• In 2004, The Saturn Rings, an award presented annually by The Academy of Science Fiction, Fantasy & Horror Films, awarded Tom Rothman The Life Career Award.[24]
  • In 2004, The National Multiple Sclerosis Society honored Tom Rothman at its 30th Annual Dinner of Champions.[25]
  • In 2005, Variety awarded Tom Rothman and Jim Gianopulos the Showman of the Year Award.[26]
  • In 2009, Mentor L.A. honored Tom Rothman for his commitment to public education.[27]
  • In 2011, The Gotham Independent Film Awards awarded Rothman the Industry Tribute, which is the lifetime achievement award for independent film.[17]
  • In the fall of 2012, MSN Entertainment listed the fact that Tom Rothman left 20th Century Fox as one of the “Biggest Movie Bummers of 2012”.[28]

Philanthropy[edit]

Rothman is active in the nonprofit arts and education arenas.[10][12][13] In December 2013, President Obama nominated Rothman to serve on the 18-member National Council on the Arts. The Council advises on the National Endowment for the Arts’s policies and programs and makes recommendations on grant applications.[30] He is a member of the Board of the Corporation of Brown University, where he serves on the Academic Affairs Committee.[12][13] He has worked as a teacher and fundraiser for Mentor L.A. Partner Schools.[12][13] Rothman is an emeritus member of the Board of Directors of the Sundance Institute, which he served for 20 years, and the American Film Institute, a top film graduate school.[10][13] Tom Rothman has been involved in fundraising activities for The Jewish Home for the Aging, the National Multiple Sclerosis Society, and the American Jewish Committee.[13] He serves on the board of New York’s Art Therapy Outreach Center (ATOC), an organization that uses art therapy to help at risk groups.[13] He serves on the Board of Trustees for California Institute of the Arts.[31]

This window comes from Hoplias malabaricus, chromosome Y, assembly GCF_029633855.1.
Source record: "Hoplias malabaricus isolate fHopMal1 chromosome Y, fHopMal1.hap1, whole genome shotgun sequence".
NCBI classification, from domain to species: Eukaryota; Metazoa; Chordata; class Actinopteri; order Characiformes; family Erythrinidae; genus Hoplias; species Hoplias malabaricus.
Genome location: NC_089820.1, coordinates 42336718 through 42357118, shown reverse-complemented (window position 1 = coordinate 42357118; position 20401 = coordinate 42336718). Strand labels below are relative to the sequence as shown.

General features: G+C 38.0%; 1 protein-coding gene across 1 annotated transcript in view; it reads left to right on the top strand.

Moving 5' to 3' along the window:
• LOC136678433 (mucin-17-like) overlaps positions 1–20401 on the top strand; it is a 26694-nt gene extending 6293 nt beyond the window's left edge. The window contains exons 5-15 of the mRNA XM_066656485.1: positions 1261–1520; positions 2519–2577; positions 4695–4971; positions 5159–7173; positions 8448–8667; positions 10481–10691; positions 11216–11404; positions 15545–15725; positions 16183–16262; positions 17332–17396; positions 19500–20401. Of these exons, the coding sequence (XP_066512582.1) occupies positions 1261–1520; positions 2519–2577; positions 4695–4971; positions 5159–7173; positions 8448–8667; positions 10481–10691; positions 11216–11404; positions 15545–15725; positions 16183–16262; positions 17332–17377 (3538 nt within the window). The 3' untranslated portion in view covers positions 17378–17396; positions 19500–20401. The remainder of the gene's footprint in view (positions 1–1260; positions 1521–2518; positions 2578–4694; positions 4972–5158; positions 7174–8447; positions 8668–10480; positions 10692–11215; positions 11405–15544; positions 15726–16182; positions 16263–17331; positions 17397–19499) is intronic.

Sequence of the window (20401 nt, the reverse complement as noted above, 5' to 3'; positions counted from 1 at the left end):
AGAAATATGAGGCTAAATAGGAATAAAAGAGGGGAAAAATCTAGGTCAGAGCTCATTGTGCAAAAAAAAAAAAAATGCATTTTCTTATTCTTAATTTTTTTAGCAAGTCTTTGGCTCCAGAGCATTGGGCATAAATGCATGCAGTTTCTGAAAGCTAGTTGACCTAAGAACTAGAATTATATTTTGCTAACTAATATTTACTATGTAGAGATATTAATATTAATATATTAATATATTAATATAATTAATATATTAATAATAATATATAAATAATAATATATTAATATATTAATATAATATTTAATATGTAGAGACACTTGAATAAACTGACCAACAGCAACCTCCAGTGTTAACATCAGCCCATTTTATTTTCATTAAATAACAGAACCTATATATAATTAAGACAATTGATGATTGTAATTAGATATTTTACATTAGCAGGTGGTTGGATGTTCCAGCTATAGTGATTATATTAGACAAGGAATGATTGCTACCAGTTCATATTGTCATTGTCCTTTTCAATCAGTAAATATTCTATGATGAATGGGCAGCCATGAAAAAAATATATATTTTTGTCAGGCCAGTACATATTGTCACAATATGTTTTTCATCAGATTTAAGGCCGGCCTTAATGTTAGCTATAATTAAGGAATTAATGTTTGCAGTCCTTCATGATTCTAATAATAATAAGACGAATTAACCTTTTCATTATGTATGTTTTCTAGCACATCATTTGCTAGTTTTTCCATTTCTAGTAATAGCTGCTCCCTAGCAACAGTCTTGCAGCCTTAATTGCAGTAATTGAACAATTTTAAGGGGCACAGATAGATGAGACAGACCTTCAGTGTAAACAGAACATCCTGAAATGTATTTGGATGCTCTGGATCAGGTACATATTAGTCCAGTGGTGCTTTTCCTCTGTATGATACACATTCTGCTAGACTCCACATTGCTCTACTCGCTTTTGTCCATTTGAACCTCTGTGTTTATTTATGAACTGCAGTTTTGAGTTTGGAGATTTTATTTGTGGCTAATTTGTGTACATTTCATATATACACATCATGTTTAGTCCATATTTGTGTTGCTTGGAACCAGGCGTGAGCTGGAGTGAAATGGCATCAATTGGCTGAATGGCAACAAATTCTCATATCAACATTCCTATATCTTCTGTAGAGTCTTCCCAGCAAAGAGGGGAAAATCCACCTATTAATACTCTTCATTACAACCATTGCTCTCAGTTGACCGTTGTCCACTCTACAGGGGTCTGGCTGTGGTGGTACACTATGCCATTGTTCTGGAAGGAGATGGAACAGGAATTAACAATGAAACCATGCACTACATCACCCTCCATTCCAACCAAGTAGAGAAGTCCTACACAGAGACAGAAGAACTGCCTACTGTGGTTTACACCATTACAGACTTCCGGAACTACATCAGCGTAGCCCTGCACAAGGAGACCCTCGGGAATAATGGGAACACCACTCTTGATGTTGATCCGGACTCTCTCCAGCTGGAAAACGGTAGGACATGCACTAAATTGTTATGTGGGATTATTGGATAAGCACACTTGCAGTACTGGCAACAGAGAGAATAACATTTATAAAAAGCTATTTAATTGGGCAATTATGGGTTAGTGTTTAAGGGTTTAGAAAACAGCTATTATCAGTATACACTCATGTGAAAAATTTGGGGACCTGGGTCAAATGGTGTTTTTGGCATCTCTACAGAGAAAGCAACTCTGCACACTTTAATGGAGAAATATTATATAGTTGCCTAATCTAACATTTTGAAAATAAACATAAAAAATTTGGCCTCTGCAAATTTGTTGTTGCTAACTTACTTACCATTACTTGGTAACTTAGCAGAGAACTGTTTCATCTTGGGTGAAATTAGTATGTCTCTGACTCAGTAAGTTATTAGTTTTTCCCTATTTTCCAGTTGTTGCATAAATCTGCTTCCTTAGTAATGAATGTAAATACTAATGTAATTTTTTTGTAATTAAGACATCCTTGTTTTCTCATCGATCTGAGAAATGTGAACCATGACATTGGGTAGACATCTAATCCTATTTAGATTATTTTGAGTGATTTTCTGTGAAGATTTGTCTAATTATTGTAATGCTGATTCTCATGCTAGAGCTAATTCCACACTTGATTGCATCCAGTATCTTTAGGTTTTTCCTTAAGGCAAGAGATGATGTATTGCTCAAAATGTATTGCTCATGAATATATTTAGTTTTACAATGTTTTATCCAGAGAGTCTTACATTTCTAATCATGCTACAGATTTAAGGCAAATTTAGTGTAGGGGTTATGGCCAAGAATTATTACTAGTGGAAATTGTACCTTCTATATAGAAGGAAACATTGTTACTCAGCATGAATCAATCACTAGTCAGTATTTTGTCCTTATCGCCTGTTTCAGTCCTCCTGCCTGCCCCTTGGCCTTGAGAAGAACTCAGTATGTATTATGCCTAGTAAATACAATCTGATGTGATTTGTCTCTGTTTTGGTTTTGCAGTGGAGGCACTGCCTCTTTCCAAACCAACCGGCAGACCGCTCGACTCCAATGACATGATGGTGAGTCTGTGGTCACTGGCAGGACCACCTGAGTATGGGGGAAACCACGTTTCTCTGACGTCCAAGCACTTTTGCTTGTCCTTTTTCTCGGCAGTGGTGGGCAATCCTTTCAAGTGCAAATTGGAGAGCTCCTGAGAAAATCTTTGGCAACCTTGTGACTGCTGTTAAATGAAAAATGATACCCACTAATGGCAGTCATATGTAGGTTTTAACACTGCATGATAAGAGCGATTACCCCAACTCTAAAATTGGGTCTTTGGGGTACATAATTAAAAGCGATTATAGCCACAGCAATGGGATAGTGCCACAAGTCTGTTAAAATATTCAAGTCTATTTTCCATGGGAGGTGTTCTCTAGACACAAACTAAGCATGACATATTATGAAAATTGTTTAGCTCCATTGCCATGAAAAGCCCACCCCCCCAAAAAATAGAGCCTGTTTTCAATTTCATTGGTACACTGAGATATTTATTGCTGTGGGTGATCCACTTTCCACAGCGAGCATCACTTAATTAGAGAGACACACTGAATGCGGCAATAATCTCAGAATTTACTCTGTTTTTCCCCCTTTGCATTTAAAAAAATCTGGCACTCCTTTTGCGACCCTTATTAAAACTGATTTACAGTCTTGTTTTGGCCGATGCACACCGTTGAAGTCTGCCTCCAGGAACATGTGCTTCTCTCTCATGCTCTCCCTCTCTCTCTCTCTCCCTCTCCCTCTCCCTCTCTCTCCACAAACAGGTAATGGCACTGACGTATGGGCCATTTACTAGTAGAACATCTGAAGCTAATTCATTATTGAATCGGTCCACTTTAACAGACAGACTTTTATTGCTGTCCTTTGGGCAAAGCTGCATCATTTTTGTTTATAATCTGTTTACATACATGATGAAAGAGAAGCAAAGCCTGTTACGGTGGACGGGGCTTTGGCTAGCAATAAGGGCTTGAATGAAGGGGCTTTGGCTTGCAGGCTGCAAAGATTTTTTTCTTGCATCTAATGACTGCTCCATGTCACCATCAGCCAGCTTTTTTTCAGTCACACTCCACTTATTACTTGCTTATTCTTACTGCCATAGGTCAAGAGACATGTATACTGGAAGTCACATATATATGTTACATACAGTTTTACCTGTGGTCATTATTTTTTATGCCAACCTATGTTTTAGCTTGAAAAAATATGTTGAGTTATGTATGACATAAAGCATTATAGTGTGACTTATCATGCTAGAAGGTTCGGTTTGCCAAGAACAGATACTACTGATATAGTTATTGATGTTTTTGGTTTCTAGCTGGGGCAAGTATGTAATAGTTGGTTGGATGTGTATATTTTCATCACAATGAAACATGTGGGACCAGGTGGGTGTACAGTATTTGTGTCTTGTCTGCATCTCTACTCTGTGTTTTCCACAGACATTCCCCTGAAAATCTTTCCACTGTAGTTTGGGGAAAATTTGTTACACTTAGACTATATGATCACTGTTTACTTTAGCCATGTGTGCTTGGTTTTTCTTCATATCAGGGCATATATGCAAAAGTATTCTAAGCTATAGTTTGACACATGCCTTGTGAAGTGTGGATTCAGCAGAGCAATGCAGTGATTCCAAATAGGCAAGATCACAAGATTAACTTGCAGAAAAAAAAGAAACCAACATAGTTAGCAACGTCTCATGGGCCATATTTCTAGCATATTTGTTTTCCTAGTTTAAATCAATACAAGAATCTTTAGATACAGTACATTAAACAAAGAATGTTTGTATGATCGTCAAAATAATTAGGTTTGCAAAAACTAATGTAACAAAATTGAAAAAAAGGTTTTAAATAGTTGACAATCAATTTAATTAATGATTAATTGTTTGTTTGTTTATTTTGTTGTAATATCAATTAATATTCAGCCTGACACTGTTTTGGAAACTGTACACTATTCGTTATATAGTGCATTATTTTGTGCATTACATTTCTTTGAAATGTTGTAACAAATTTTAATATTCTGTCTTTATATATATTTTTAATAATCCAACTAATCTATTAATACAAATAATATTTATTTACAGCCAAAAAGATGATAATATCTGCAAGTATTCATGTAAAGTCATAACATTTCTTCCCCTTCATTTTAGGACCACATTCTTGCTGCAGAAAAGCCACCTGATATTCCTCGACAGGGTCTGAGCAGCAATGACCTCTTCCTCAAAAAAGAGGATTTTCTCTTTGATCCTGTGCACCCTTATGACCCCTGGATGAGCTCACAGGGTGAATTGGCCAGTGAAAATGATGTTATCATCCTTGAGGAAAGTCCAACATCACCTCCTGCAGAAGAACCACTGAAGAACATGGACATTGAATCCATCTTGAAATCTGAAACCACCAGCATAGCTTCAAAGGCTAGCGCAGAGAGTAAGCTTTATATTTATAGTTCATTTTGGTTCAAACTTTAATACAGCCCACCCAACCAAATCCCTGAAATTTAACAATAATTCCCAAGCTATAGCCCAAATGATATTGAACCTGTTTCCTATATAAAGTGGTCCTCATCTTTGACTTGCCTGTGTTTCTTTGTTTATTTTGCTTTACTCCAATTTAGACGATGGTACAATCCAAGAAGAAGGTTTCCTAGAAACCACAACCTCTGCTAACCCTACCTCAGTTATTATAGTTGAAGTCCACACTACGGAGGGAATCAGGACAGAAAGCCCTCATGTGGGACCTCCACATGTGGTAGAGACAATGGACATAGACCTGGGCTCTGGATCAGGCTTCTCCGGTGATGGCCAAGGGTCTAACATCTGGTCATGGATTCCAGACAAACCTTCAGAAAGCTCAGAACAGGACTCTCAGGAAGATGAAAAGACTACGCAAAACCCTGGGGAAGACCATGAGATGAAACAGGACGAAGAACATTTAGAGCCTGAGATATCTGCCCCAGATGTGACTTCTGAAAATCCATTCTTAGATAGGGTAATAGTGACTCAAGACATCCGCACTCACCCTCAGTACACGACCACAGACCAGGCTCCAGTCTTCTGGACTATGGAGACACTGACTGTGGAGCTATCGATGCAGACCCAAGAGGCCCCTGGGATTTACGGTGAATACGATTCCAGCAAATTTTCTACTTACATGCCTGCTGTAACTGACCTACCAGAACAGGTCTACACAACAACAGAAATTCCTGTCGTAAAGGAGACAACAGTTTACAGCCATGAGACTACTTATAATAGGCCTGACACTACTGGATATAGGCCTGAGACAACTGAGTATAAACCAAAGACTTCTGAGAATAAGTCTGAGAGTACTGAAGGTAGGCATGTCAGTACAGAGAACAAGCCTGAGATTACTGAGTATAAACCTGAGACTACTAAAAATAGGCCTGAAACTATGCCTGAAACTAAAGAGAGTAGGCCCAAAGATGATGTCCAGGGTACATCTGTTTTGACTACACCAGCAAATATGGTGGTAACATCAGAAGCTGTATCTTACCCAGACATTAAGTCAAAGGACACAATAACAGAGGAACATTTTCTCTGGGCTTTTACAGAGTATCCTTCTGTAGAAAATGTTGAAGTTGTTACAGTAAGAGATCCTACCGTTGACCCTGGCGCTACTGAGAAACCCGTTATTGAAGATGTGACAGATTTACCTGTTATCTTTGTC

Personal life[edit]

Rothman is married to actress, singer, and author Jessica Harper. The couple has two daughters.[12][13] Rothman is the brother of actor John Rothman.[32][33]